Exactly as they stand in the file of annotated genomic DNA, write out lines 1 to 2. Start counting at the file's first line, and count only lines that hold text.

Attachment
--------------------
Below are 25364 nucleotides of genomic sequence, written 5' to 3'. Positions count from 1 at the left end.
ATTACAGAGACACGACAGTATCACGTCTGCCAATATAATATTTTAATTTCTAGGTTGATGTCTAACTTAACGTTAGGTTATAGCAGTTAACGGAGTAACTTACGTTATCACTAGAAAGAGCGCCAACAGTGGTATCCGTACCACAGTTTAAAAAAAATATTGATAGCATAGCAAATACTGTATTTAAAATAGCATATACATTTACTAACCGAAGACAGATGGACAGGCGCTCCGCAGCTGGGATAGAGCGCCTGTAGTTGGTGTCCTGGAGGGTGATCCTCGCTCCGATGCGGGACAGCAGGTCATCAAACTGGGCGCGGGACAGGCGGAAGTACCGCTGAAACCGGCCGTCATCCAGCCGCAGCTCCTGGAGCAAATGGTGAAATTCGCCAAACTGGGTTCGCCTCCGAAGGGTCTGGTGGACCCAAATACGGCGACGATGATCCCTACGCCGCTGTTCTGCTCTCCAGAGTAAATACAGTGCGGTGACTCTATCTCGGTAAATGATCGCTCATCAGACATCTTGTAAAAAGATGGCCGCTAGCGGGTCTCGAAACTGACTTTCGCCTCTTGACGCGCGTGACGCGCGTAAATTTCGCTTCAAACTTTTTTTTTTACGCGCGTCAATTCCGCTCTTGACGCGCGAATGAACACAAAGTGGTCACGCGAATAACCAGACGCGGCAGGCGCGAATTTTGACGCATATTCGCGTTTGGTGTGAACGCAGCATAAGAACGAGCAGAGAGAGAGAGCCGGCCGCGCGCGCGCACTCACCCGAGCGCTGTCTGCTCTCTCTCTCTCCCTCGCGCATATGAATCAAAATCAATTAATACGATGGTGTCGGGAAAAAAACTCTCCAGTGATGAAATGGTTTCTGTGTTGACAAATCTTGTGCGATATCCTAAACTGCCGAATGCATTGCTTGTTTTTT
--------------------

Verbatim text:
Below are 25364 nucleotides of genomic sequence, written 5' to 3'. Positions count from 1 at the left end.
ATTACAGAGACACGACAGTATCACGTCTGCCAATATAATATTTTAATTTCTAGGTTGATGTCTAACTTAACGTTAGGTTATAGCAGTTAACGGAGTAACTTACGTTATCACTAGAAAGAGCGCCAACAGTGGTATCCGTACCACAGTTTAAAAAAAATATTGATAGCATAGCAAATACTGTATTTAAAATAGCATATACATTTACTAACCGAAGACAGATGGACAGGCGCTCCGCAGCTGGGATAGAGCGCCTGTAGTTGGTGTCCTGGAGGGTGATCCTCGCTCCGATGCGGGACAGCAGGTCATCAAACTGGGCGCGGGACAGGCGGAAGTACCGCTGAAACCGGCCGTCATCCAGCCGCAGCTCCTGGAGCAAATGGTGAAATTCGCCAAACTGGGTTCGCCTCCGAAGGGTCTGGTGGACCCAAATACGGCGACGATGATCCCTACGCCGCTGTTCTGCTCTCCAGAGTAAATACAGTGCGGTGACTCTATCTCGGTAAATGATCGCTCATCAGACATCTTGTAAAAAGATGGCCGCTAGCGGGTCTCGAAACTGACTTTCGCCTCTTGACGCGCGTGACGCGCGTAAATTTCGCTTCAAACTTTTTTTTTTACGCGCGTCAATTCCGCTCTTGACGCGCGAATGAACACAAAGTGGTCACGCGAATAACCAGACGCGGCAGGCGCGAATTTTGACGCATATTCGCGTTTGGTGTGAACGCAGCATAAGAACGAGCAGAGAGAGAGAGCCGGCCGCGCGCGCGCACTCACCCGAGCGCTGTCTGCTCTCTCTCTCTCCCTCGCGCATATGAATCAAAATCAATTAATACGATGGTGTCGGGAAAAAAACTCTCCAGTGATGAAATGGTTTCTGTGTTGACAAATCTTGTGCGATATCCTAAACTGCCGAATGCATTGCTTGTTTTTT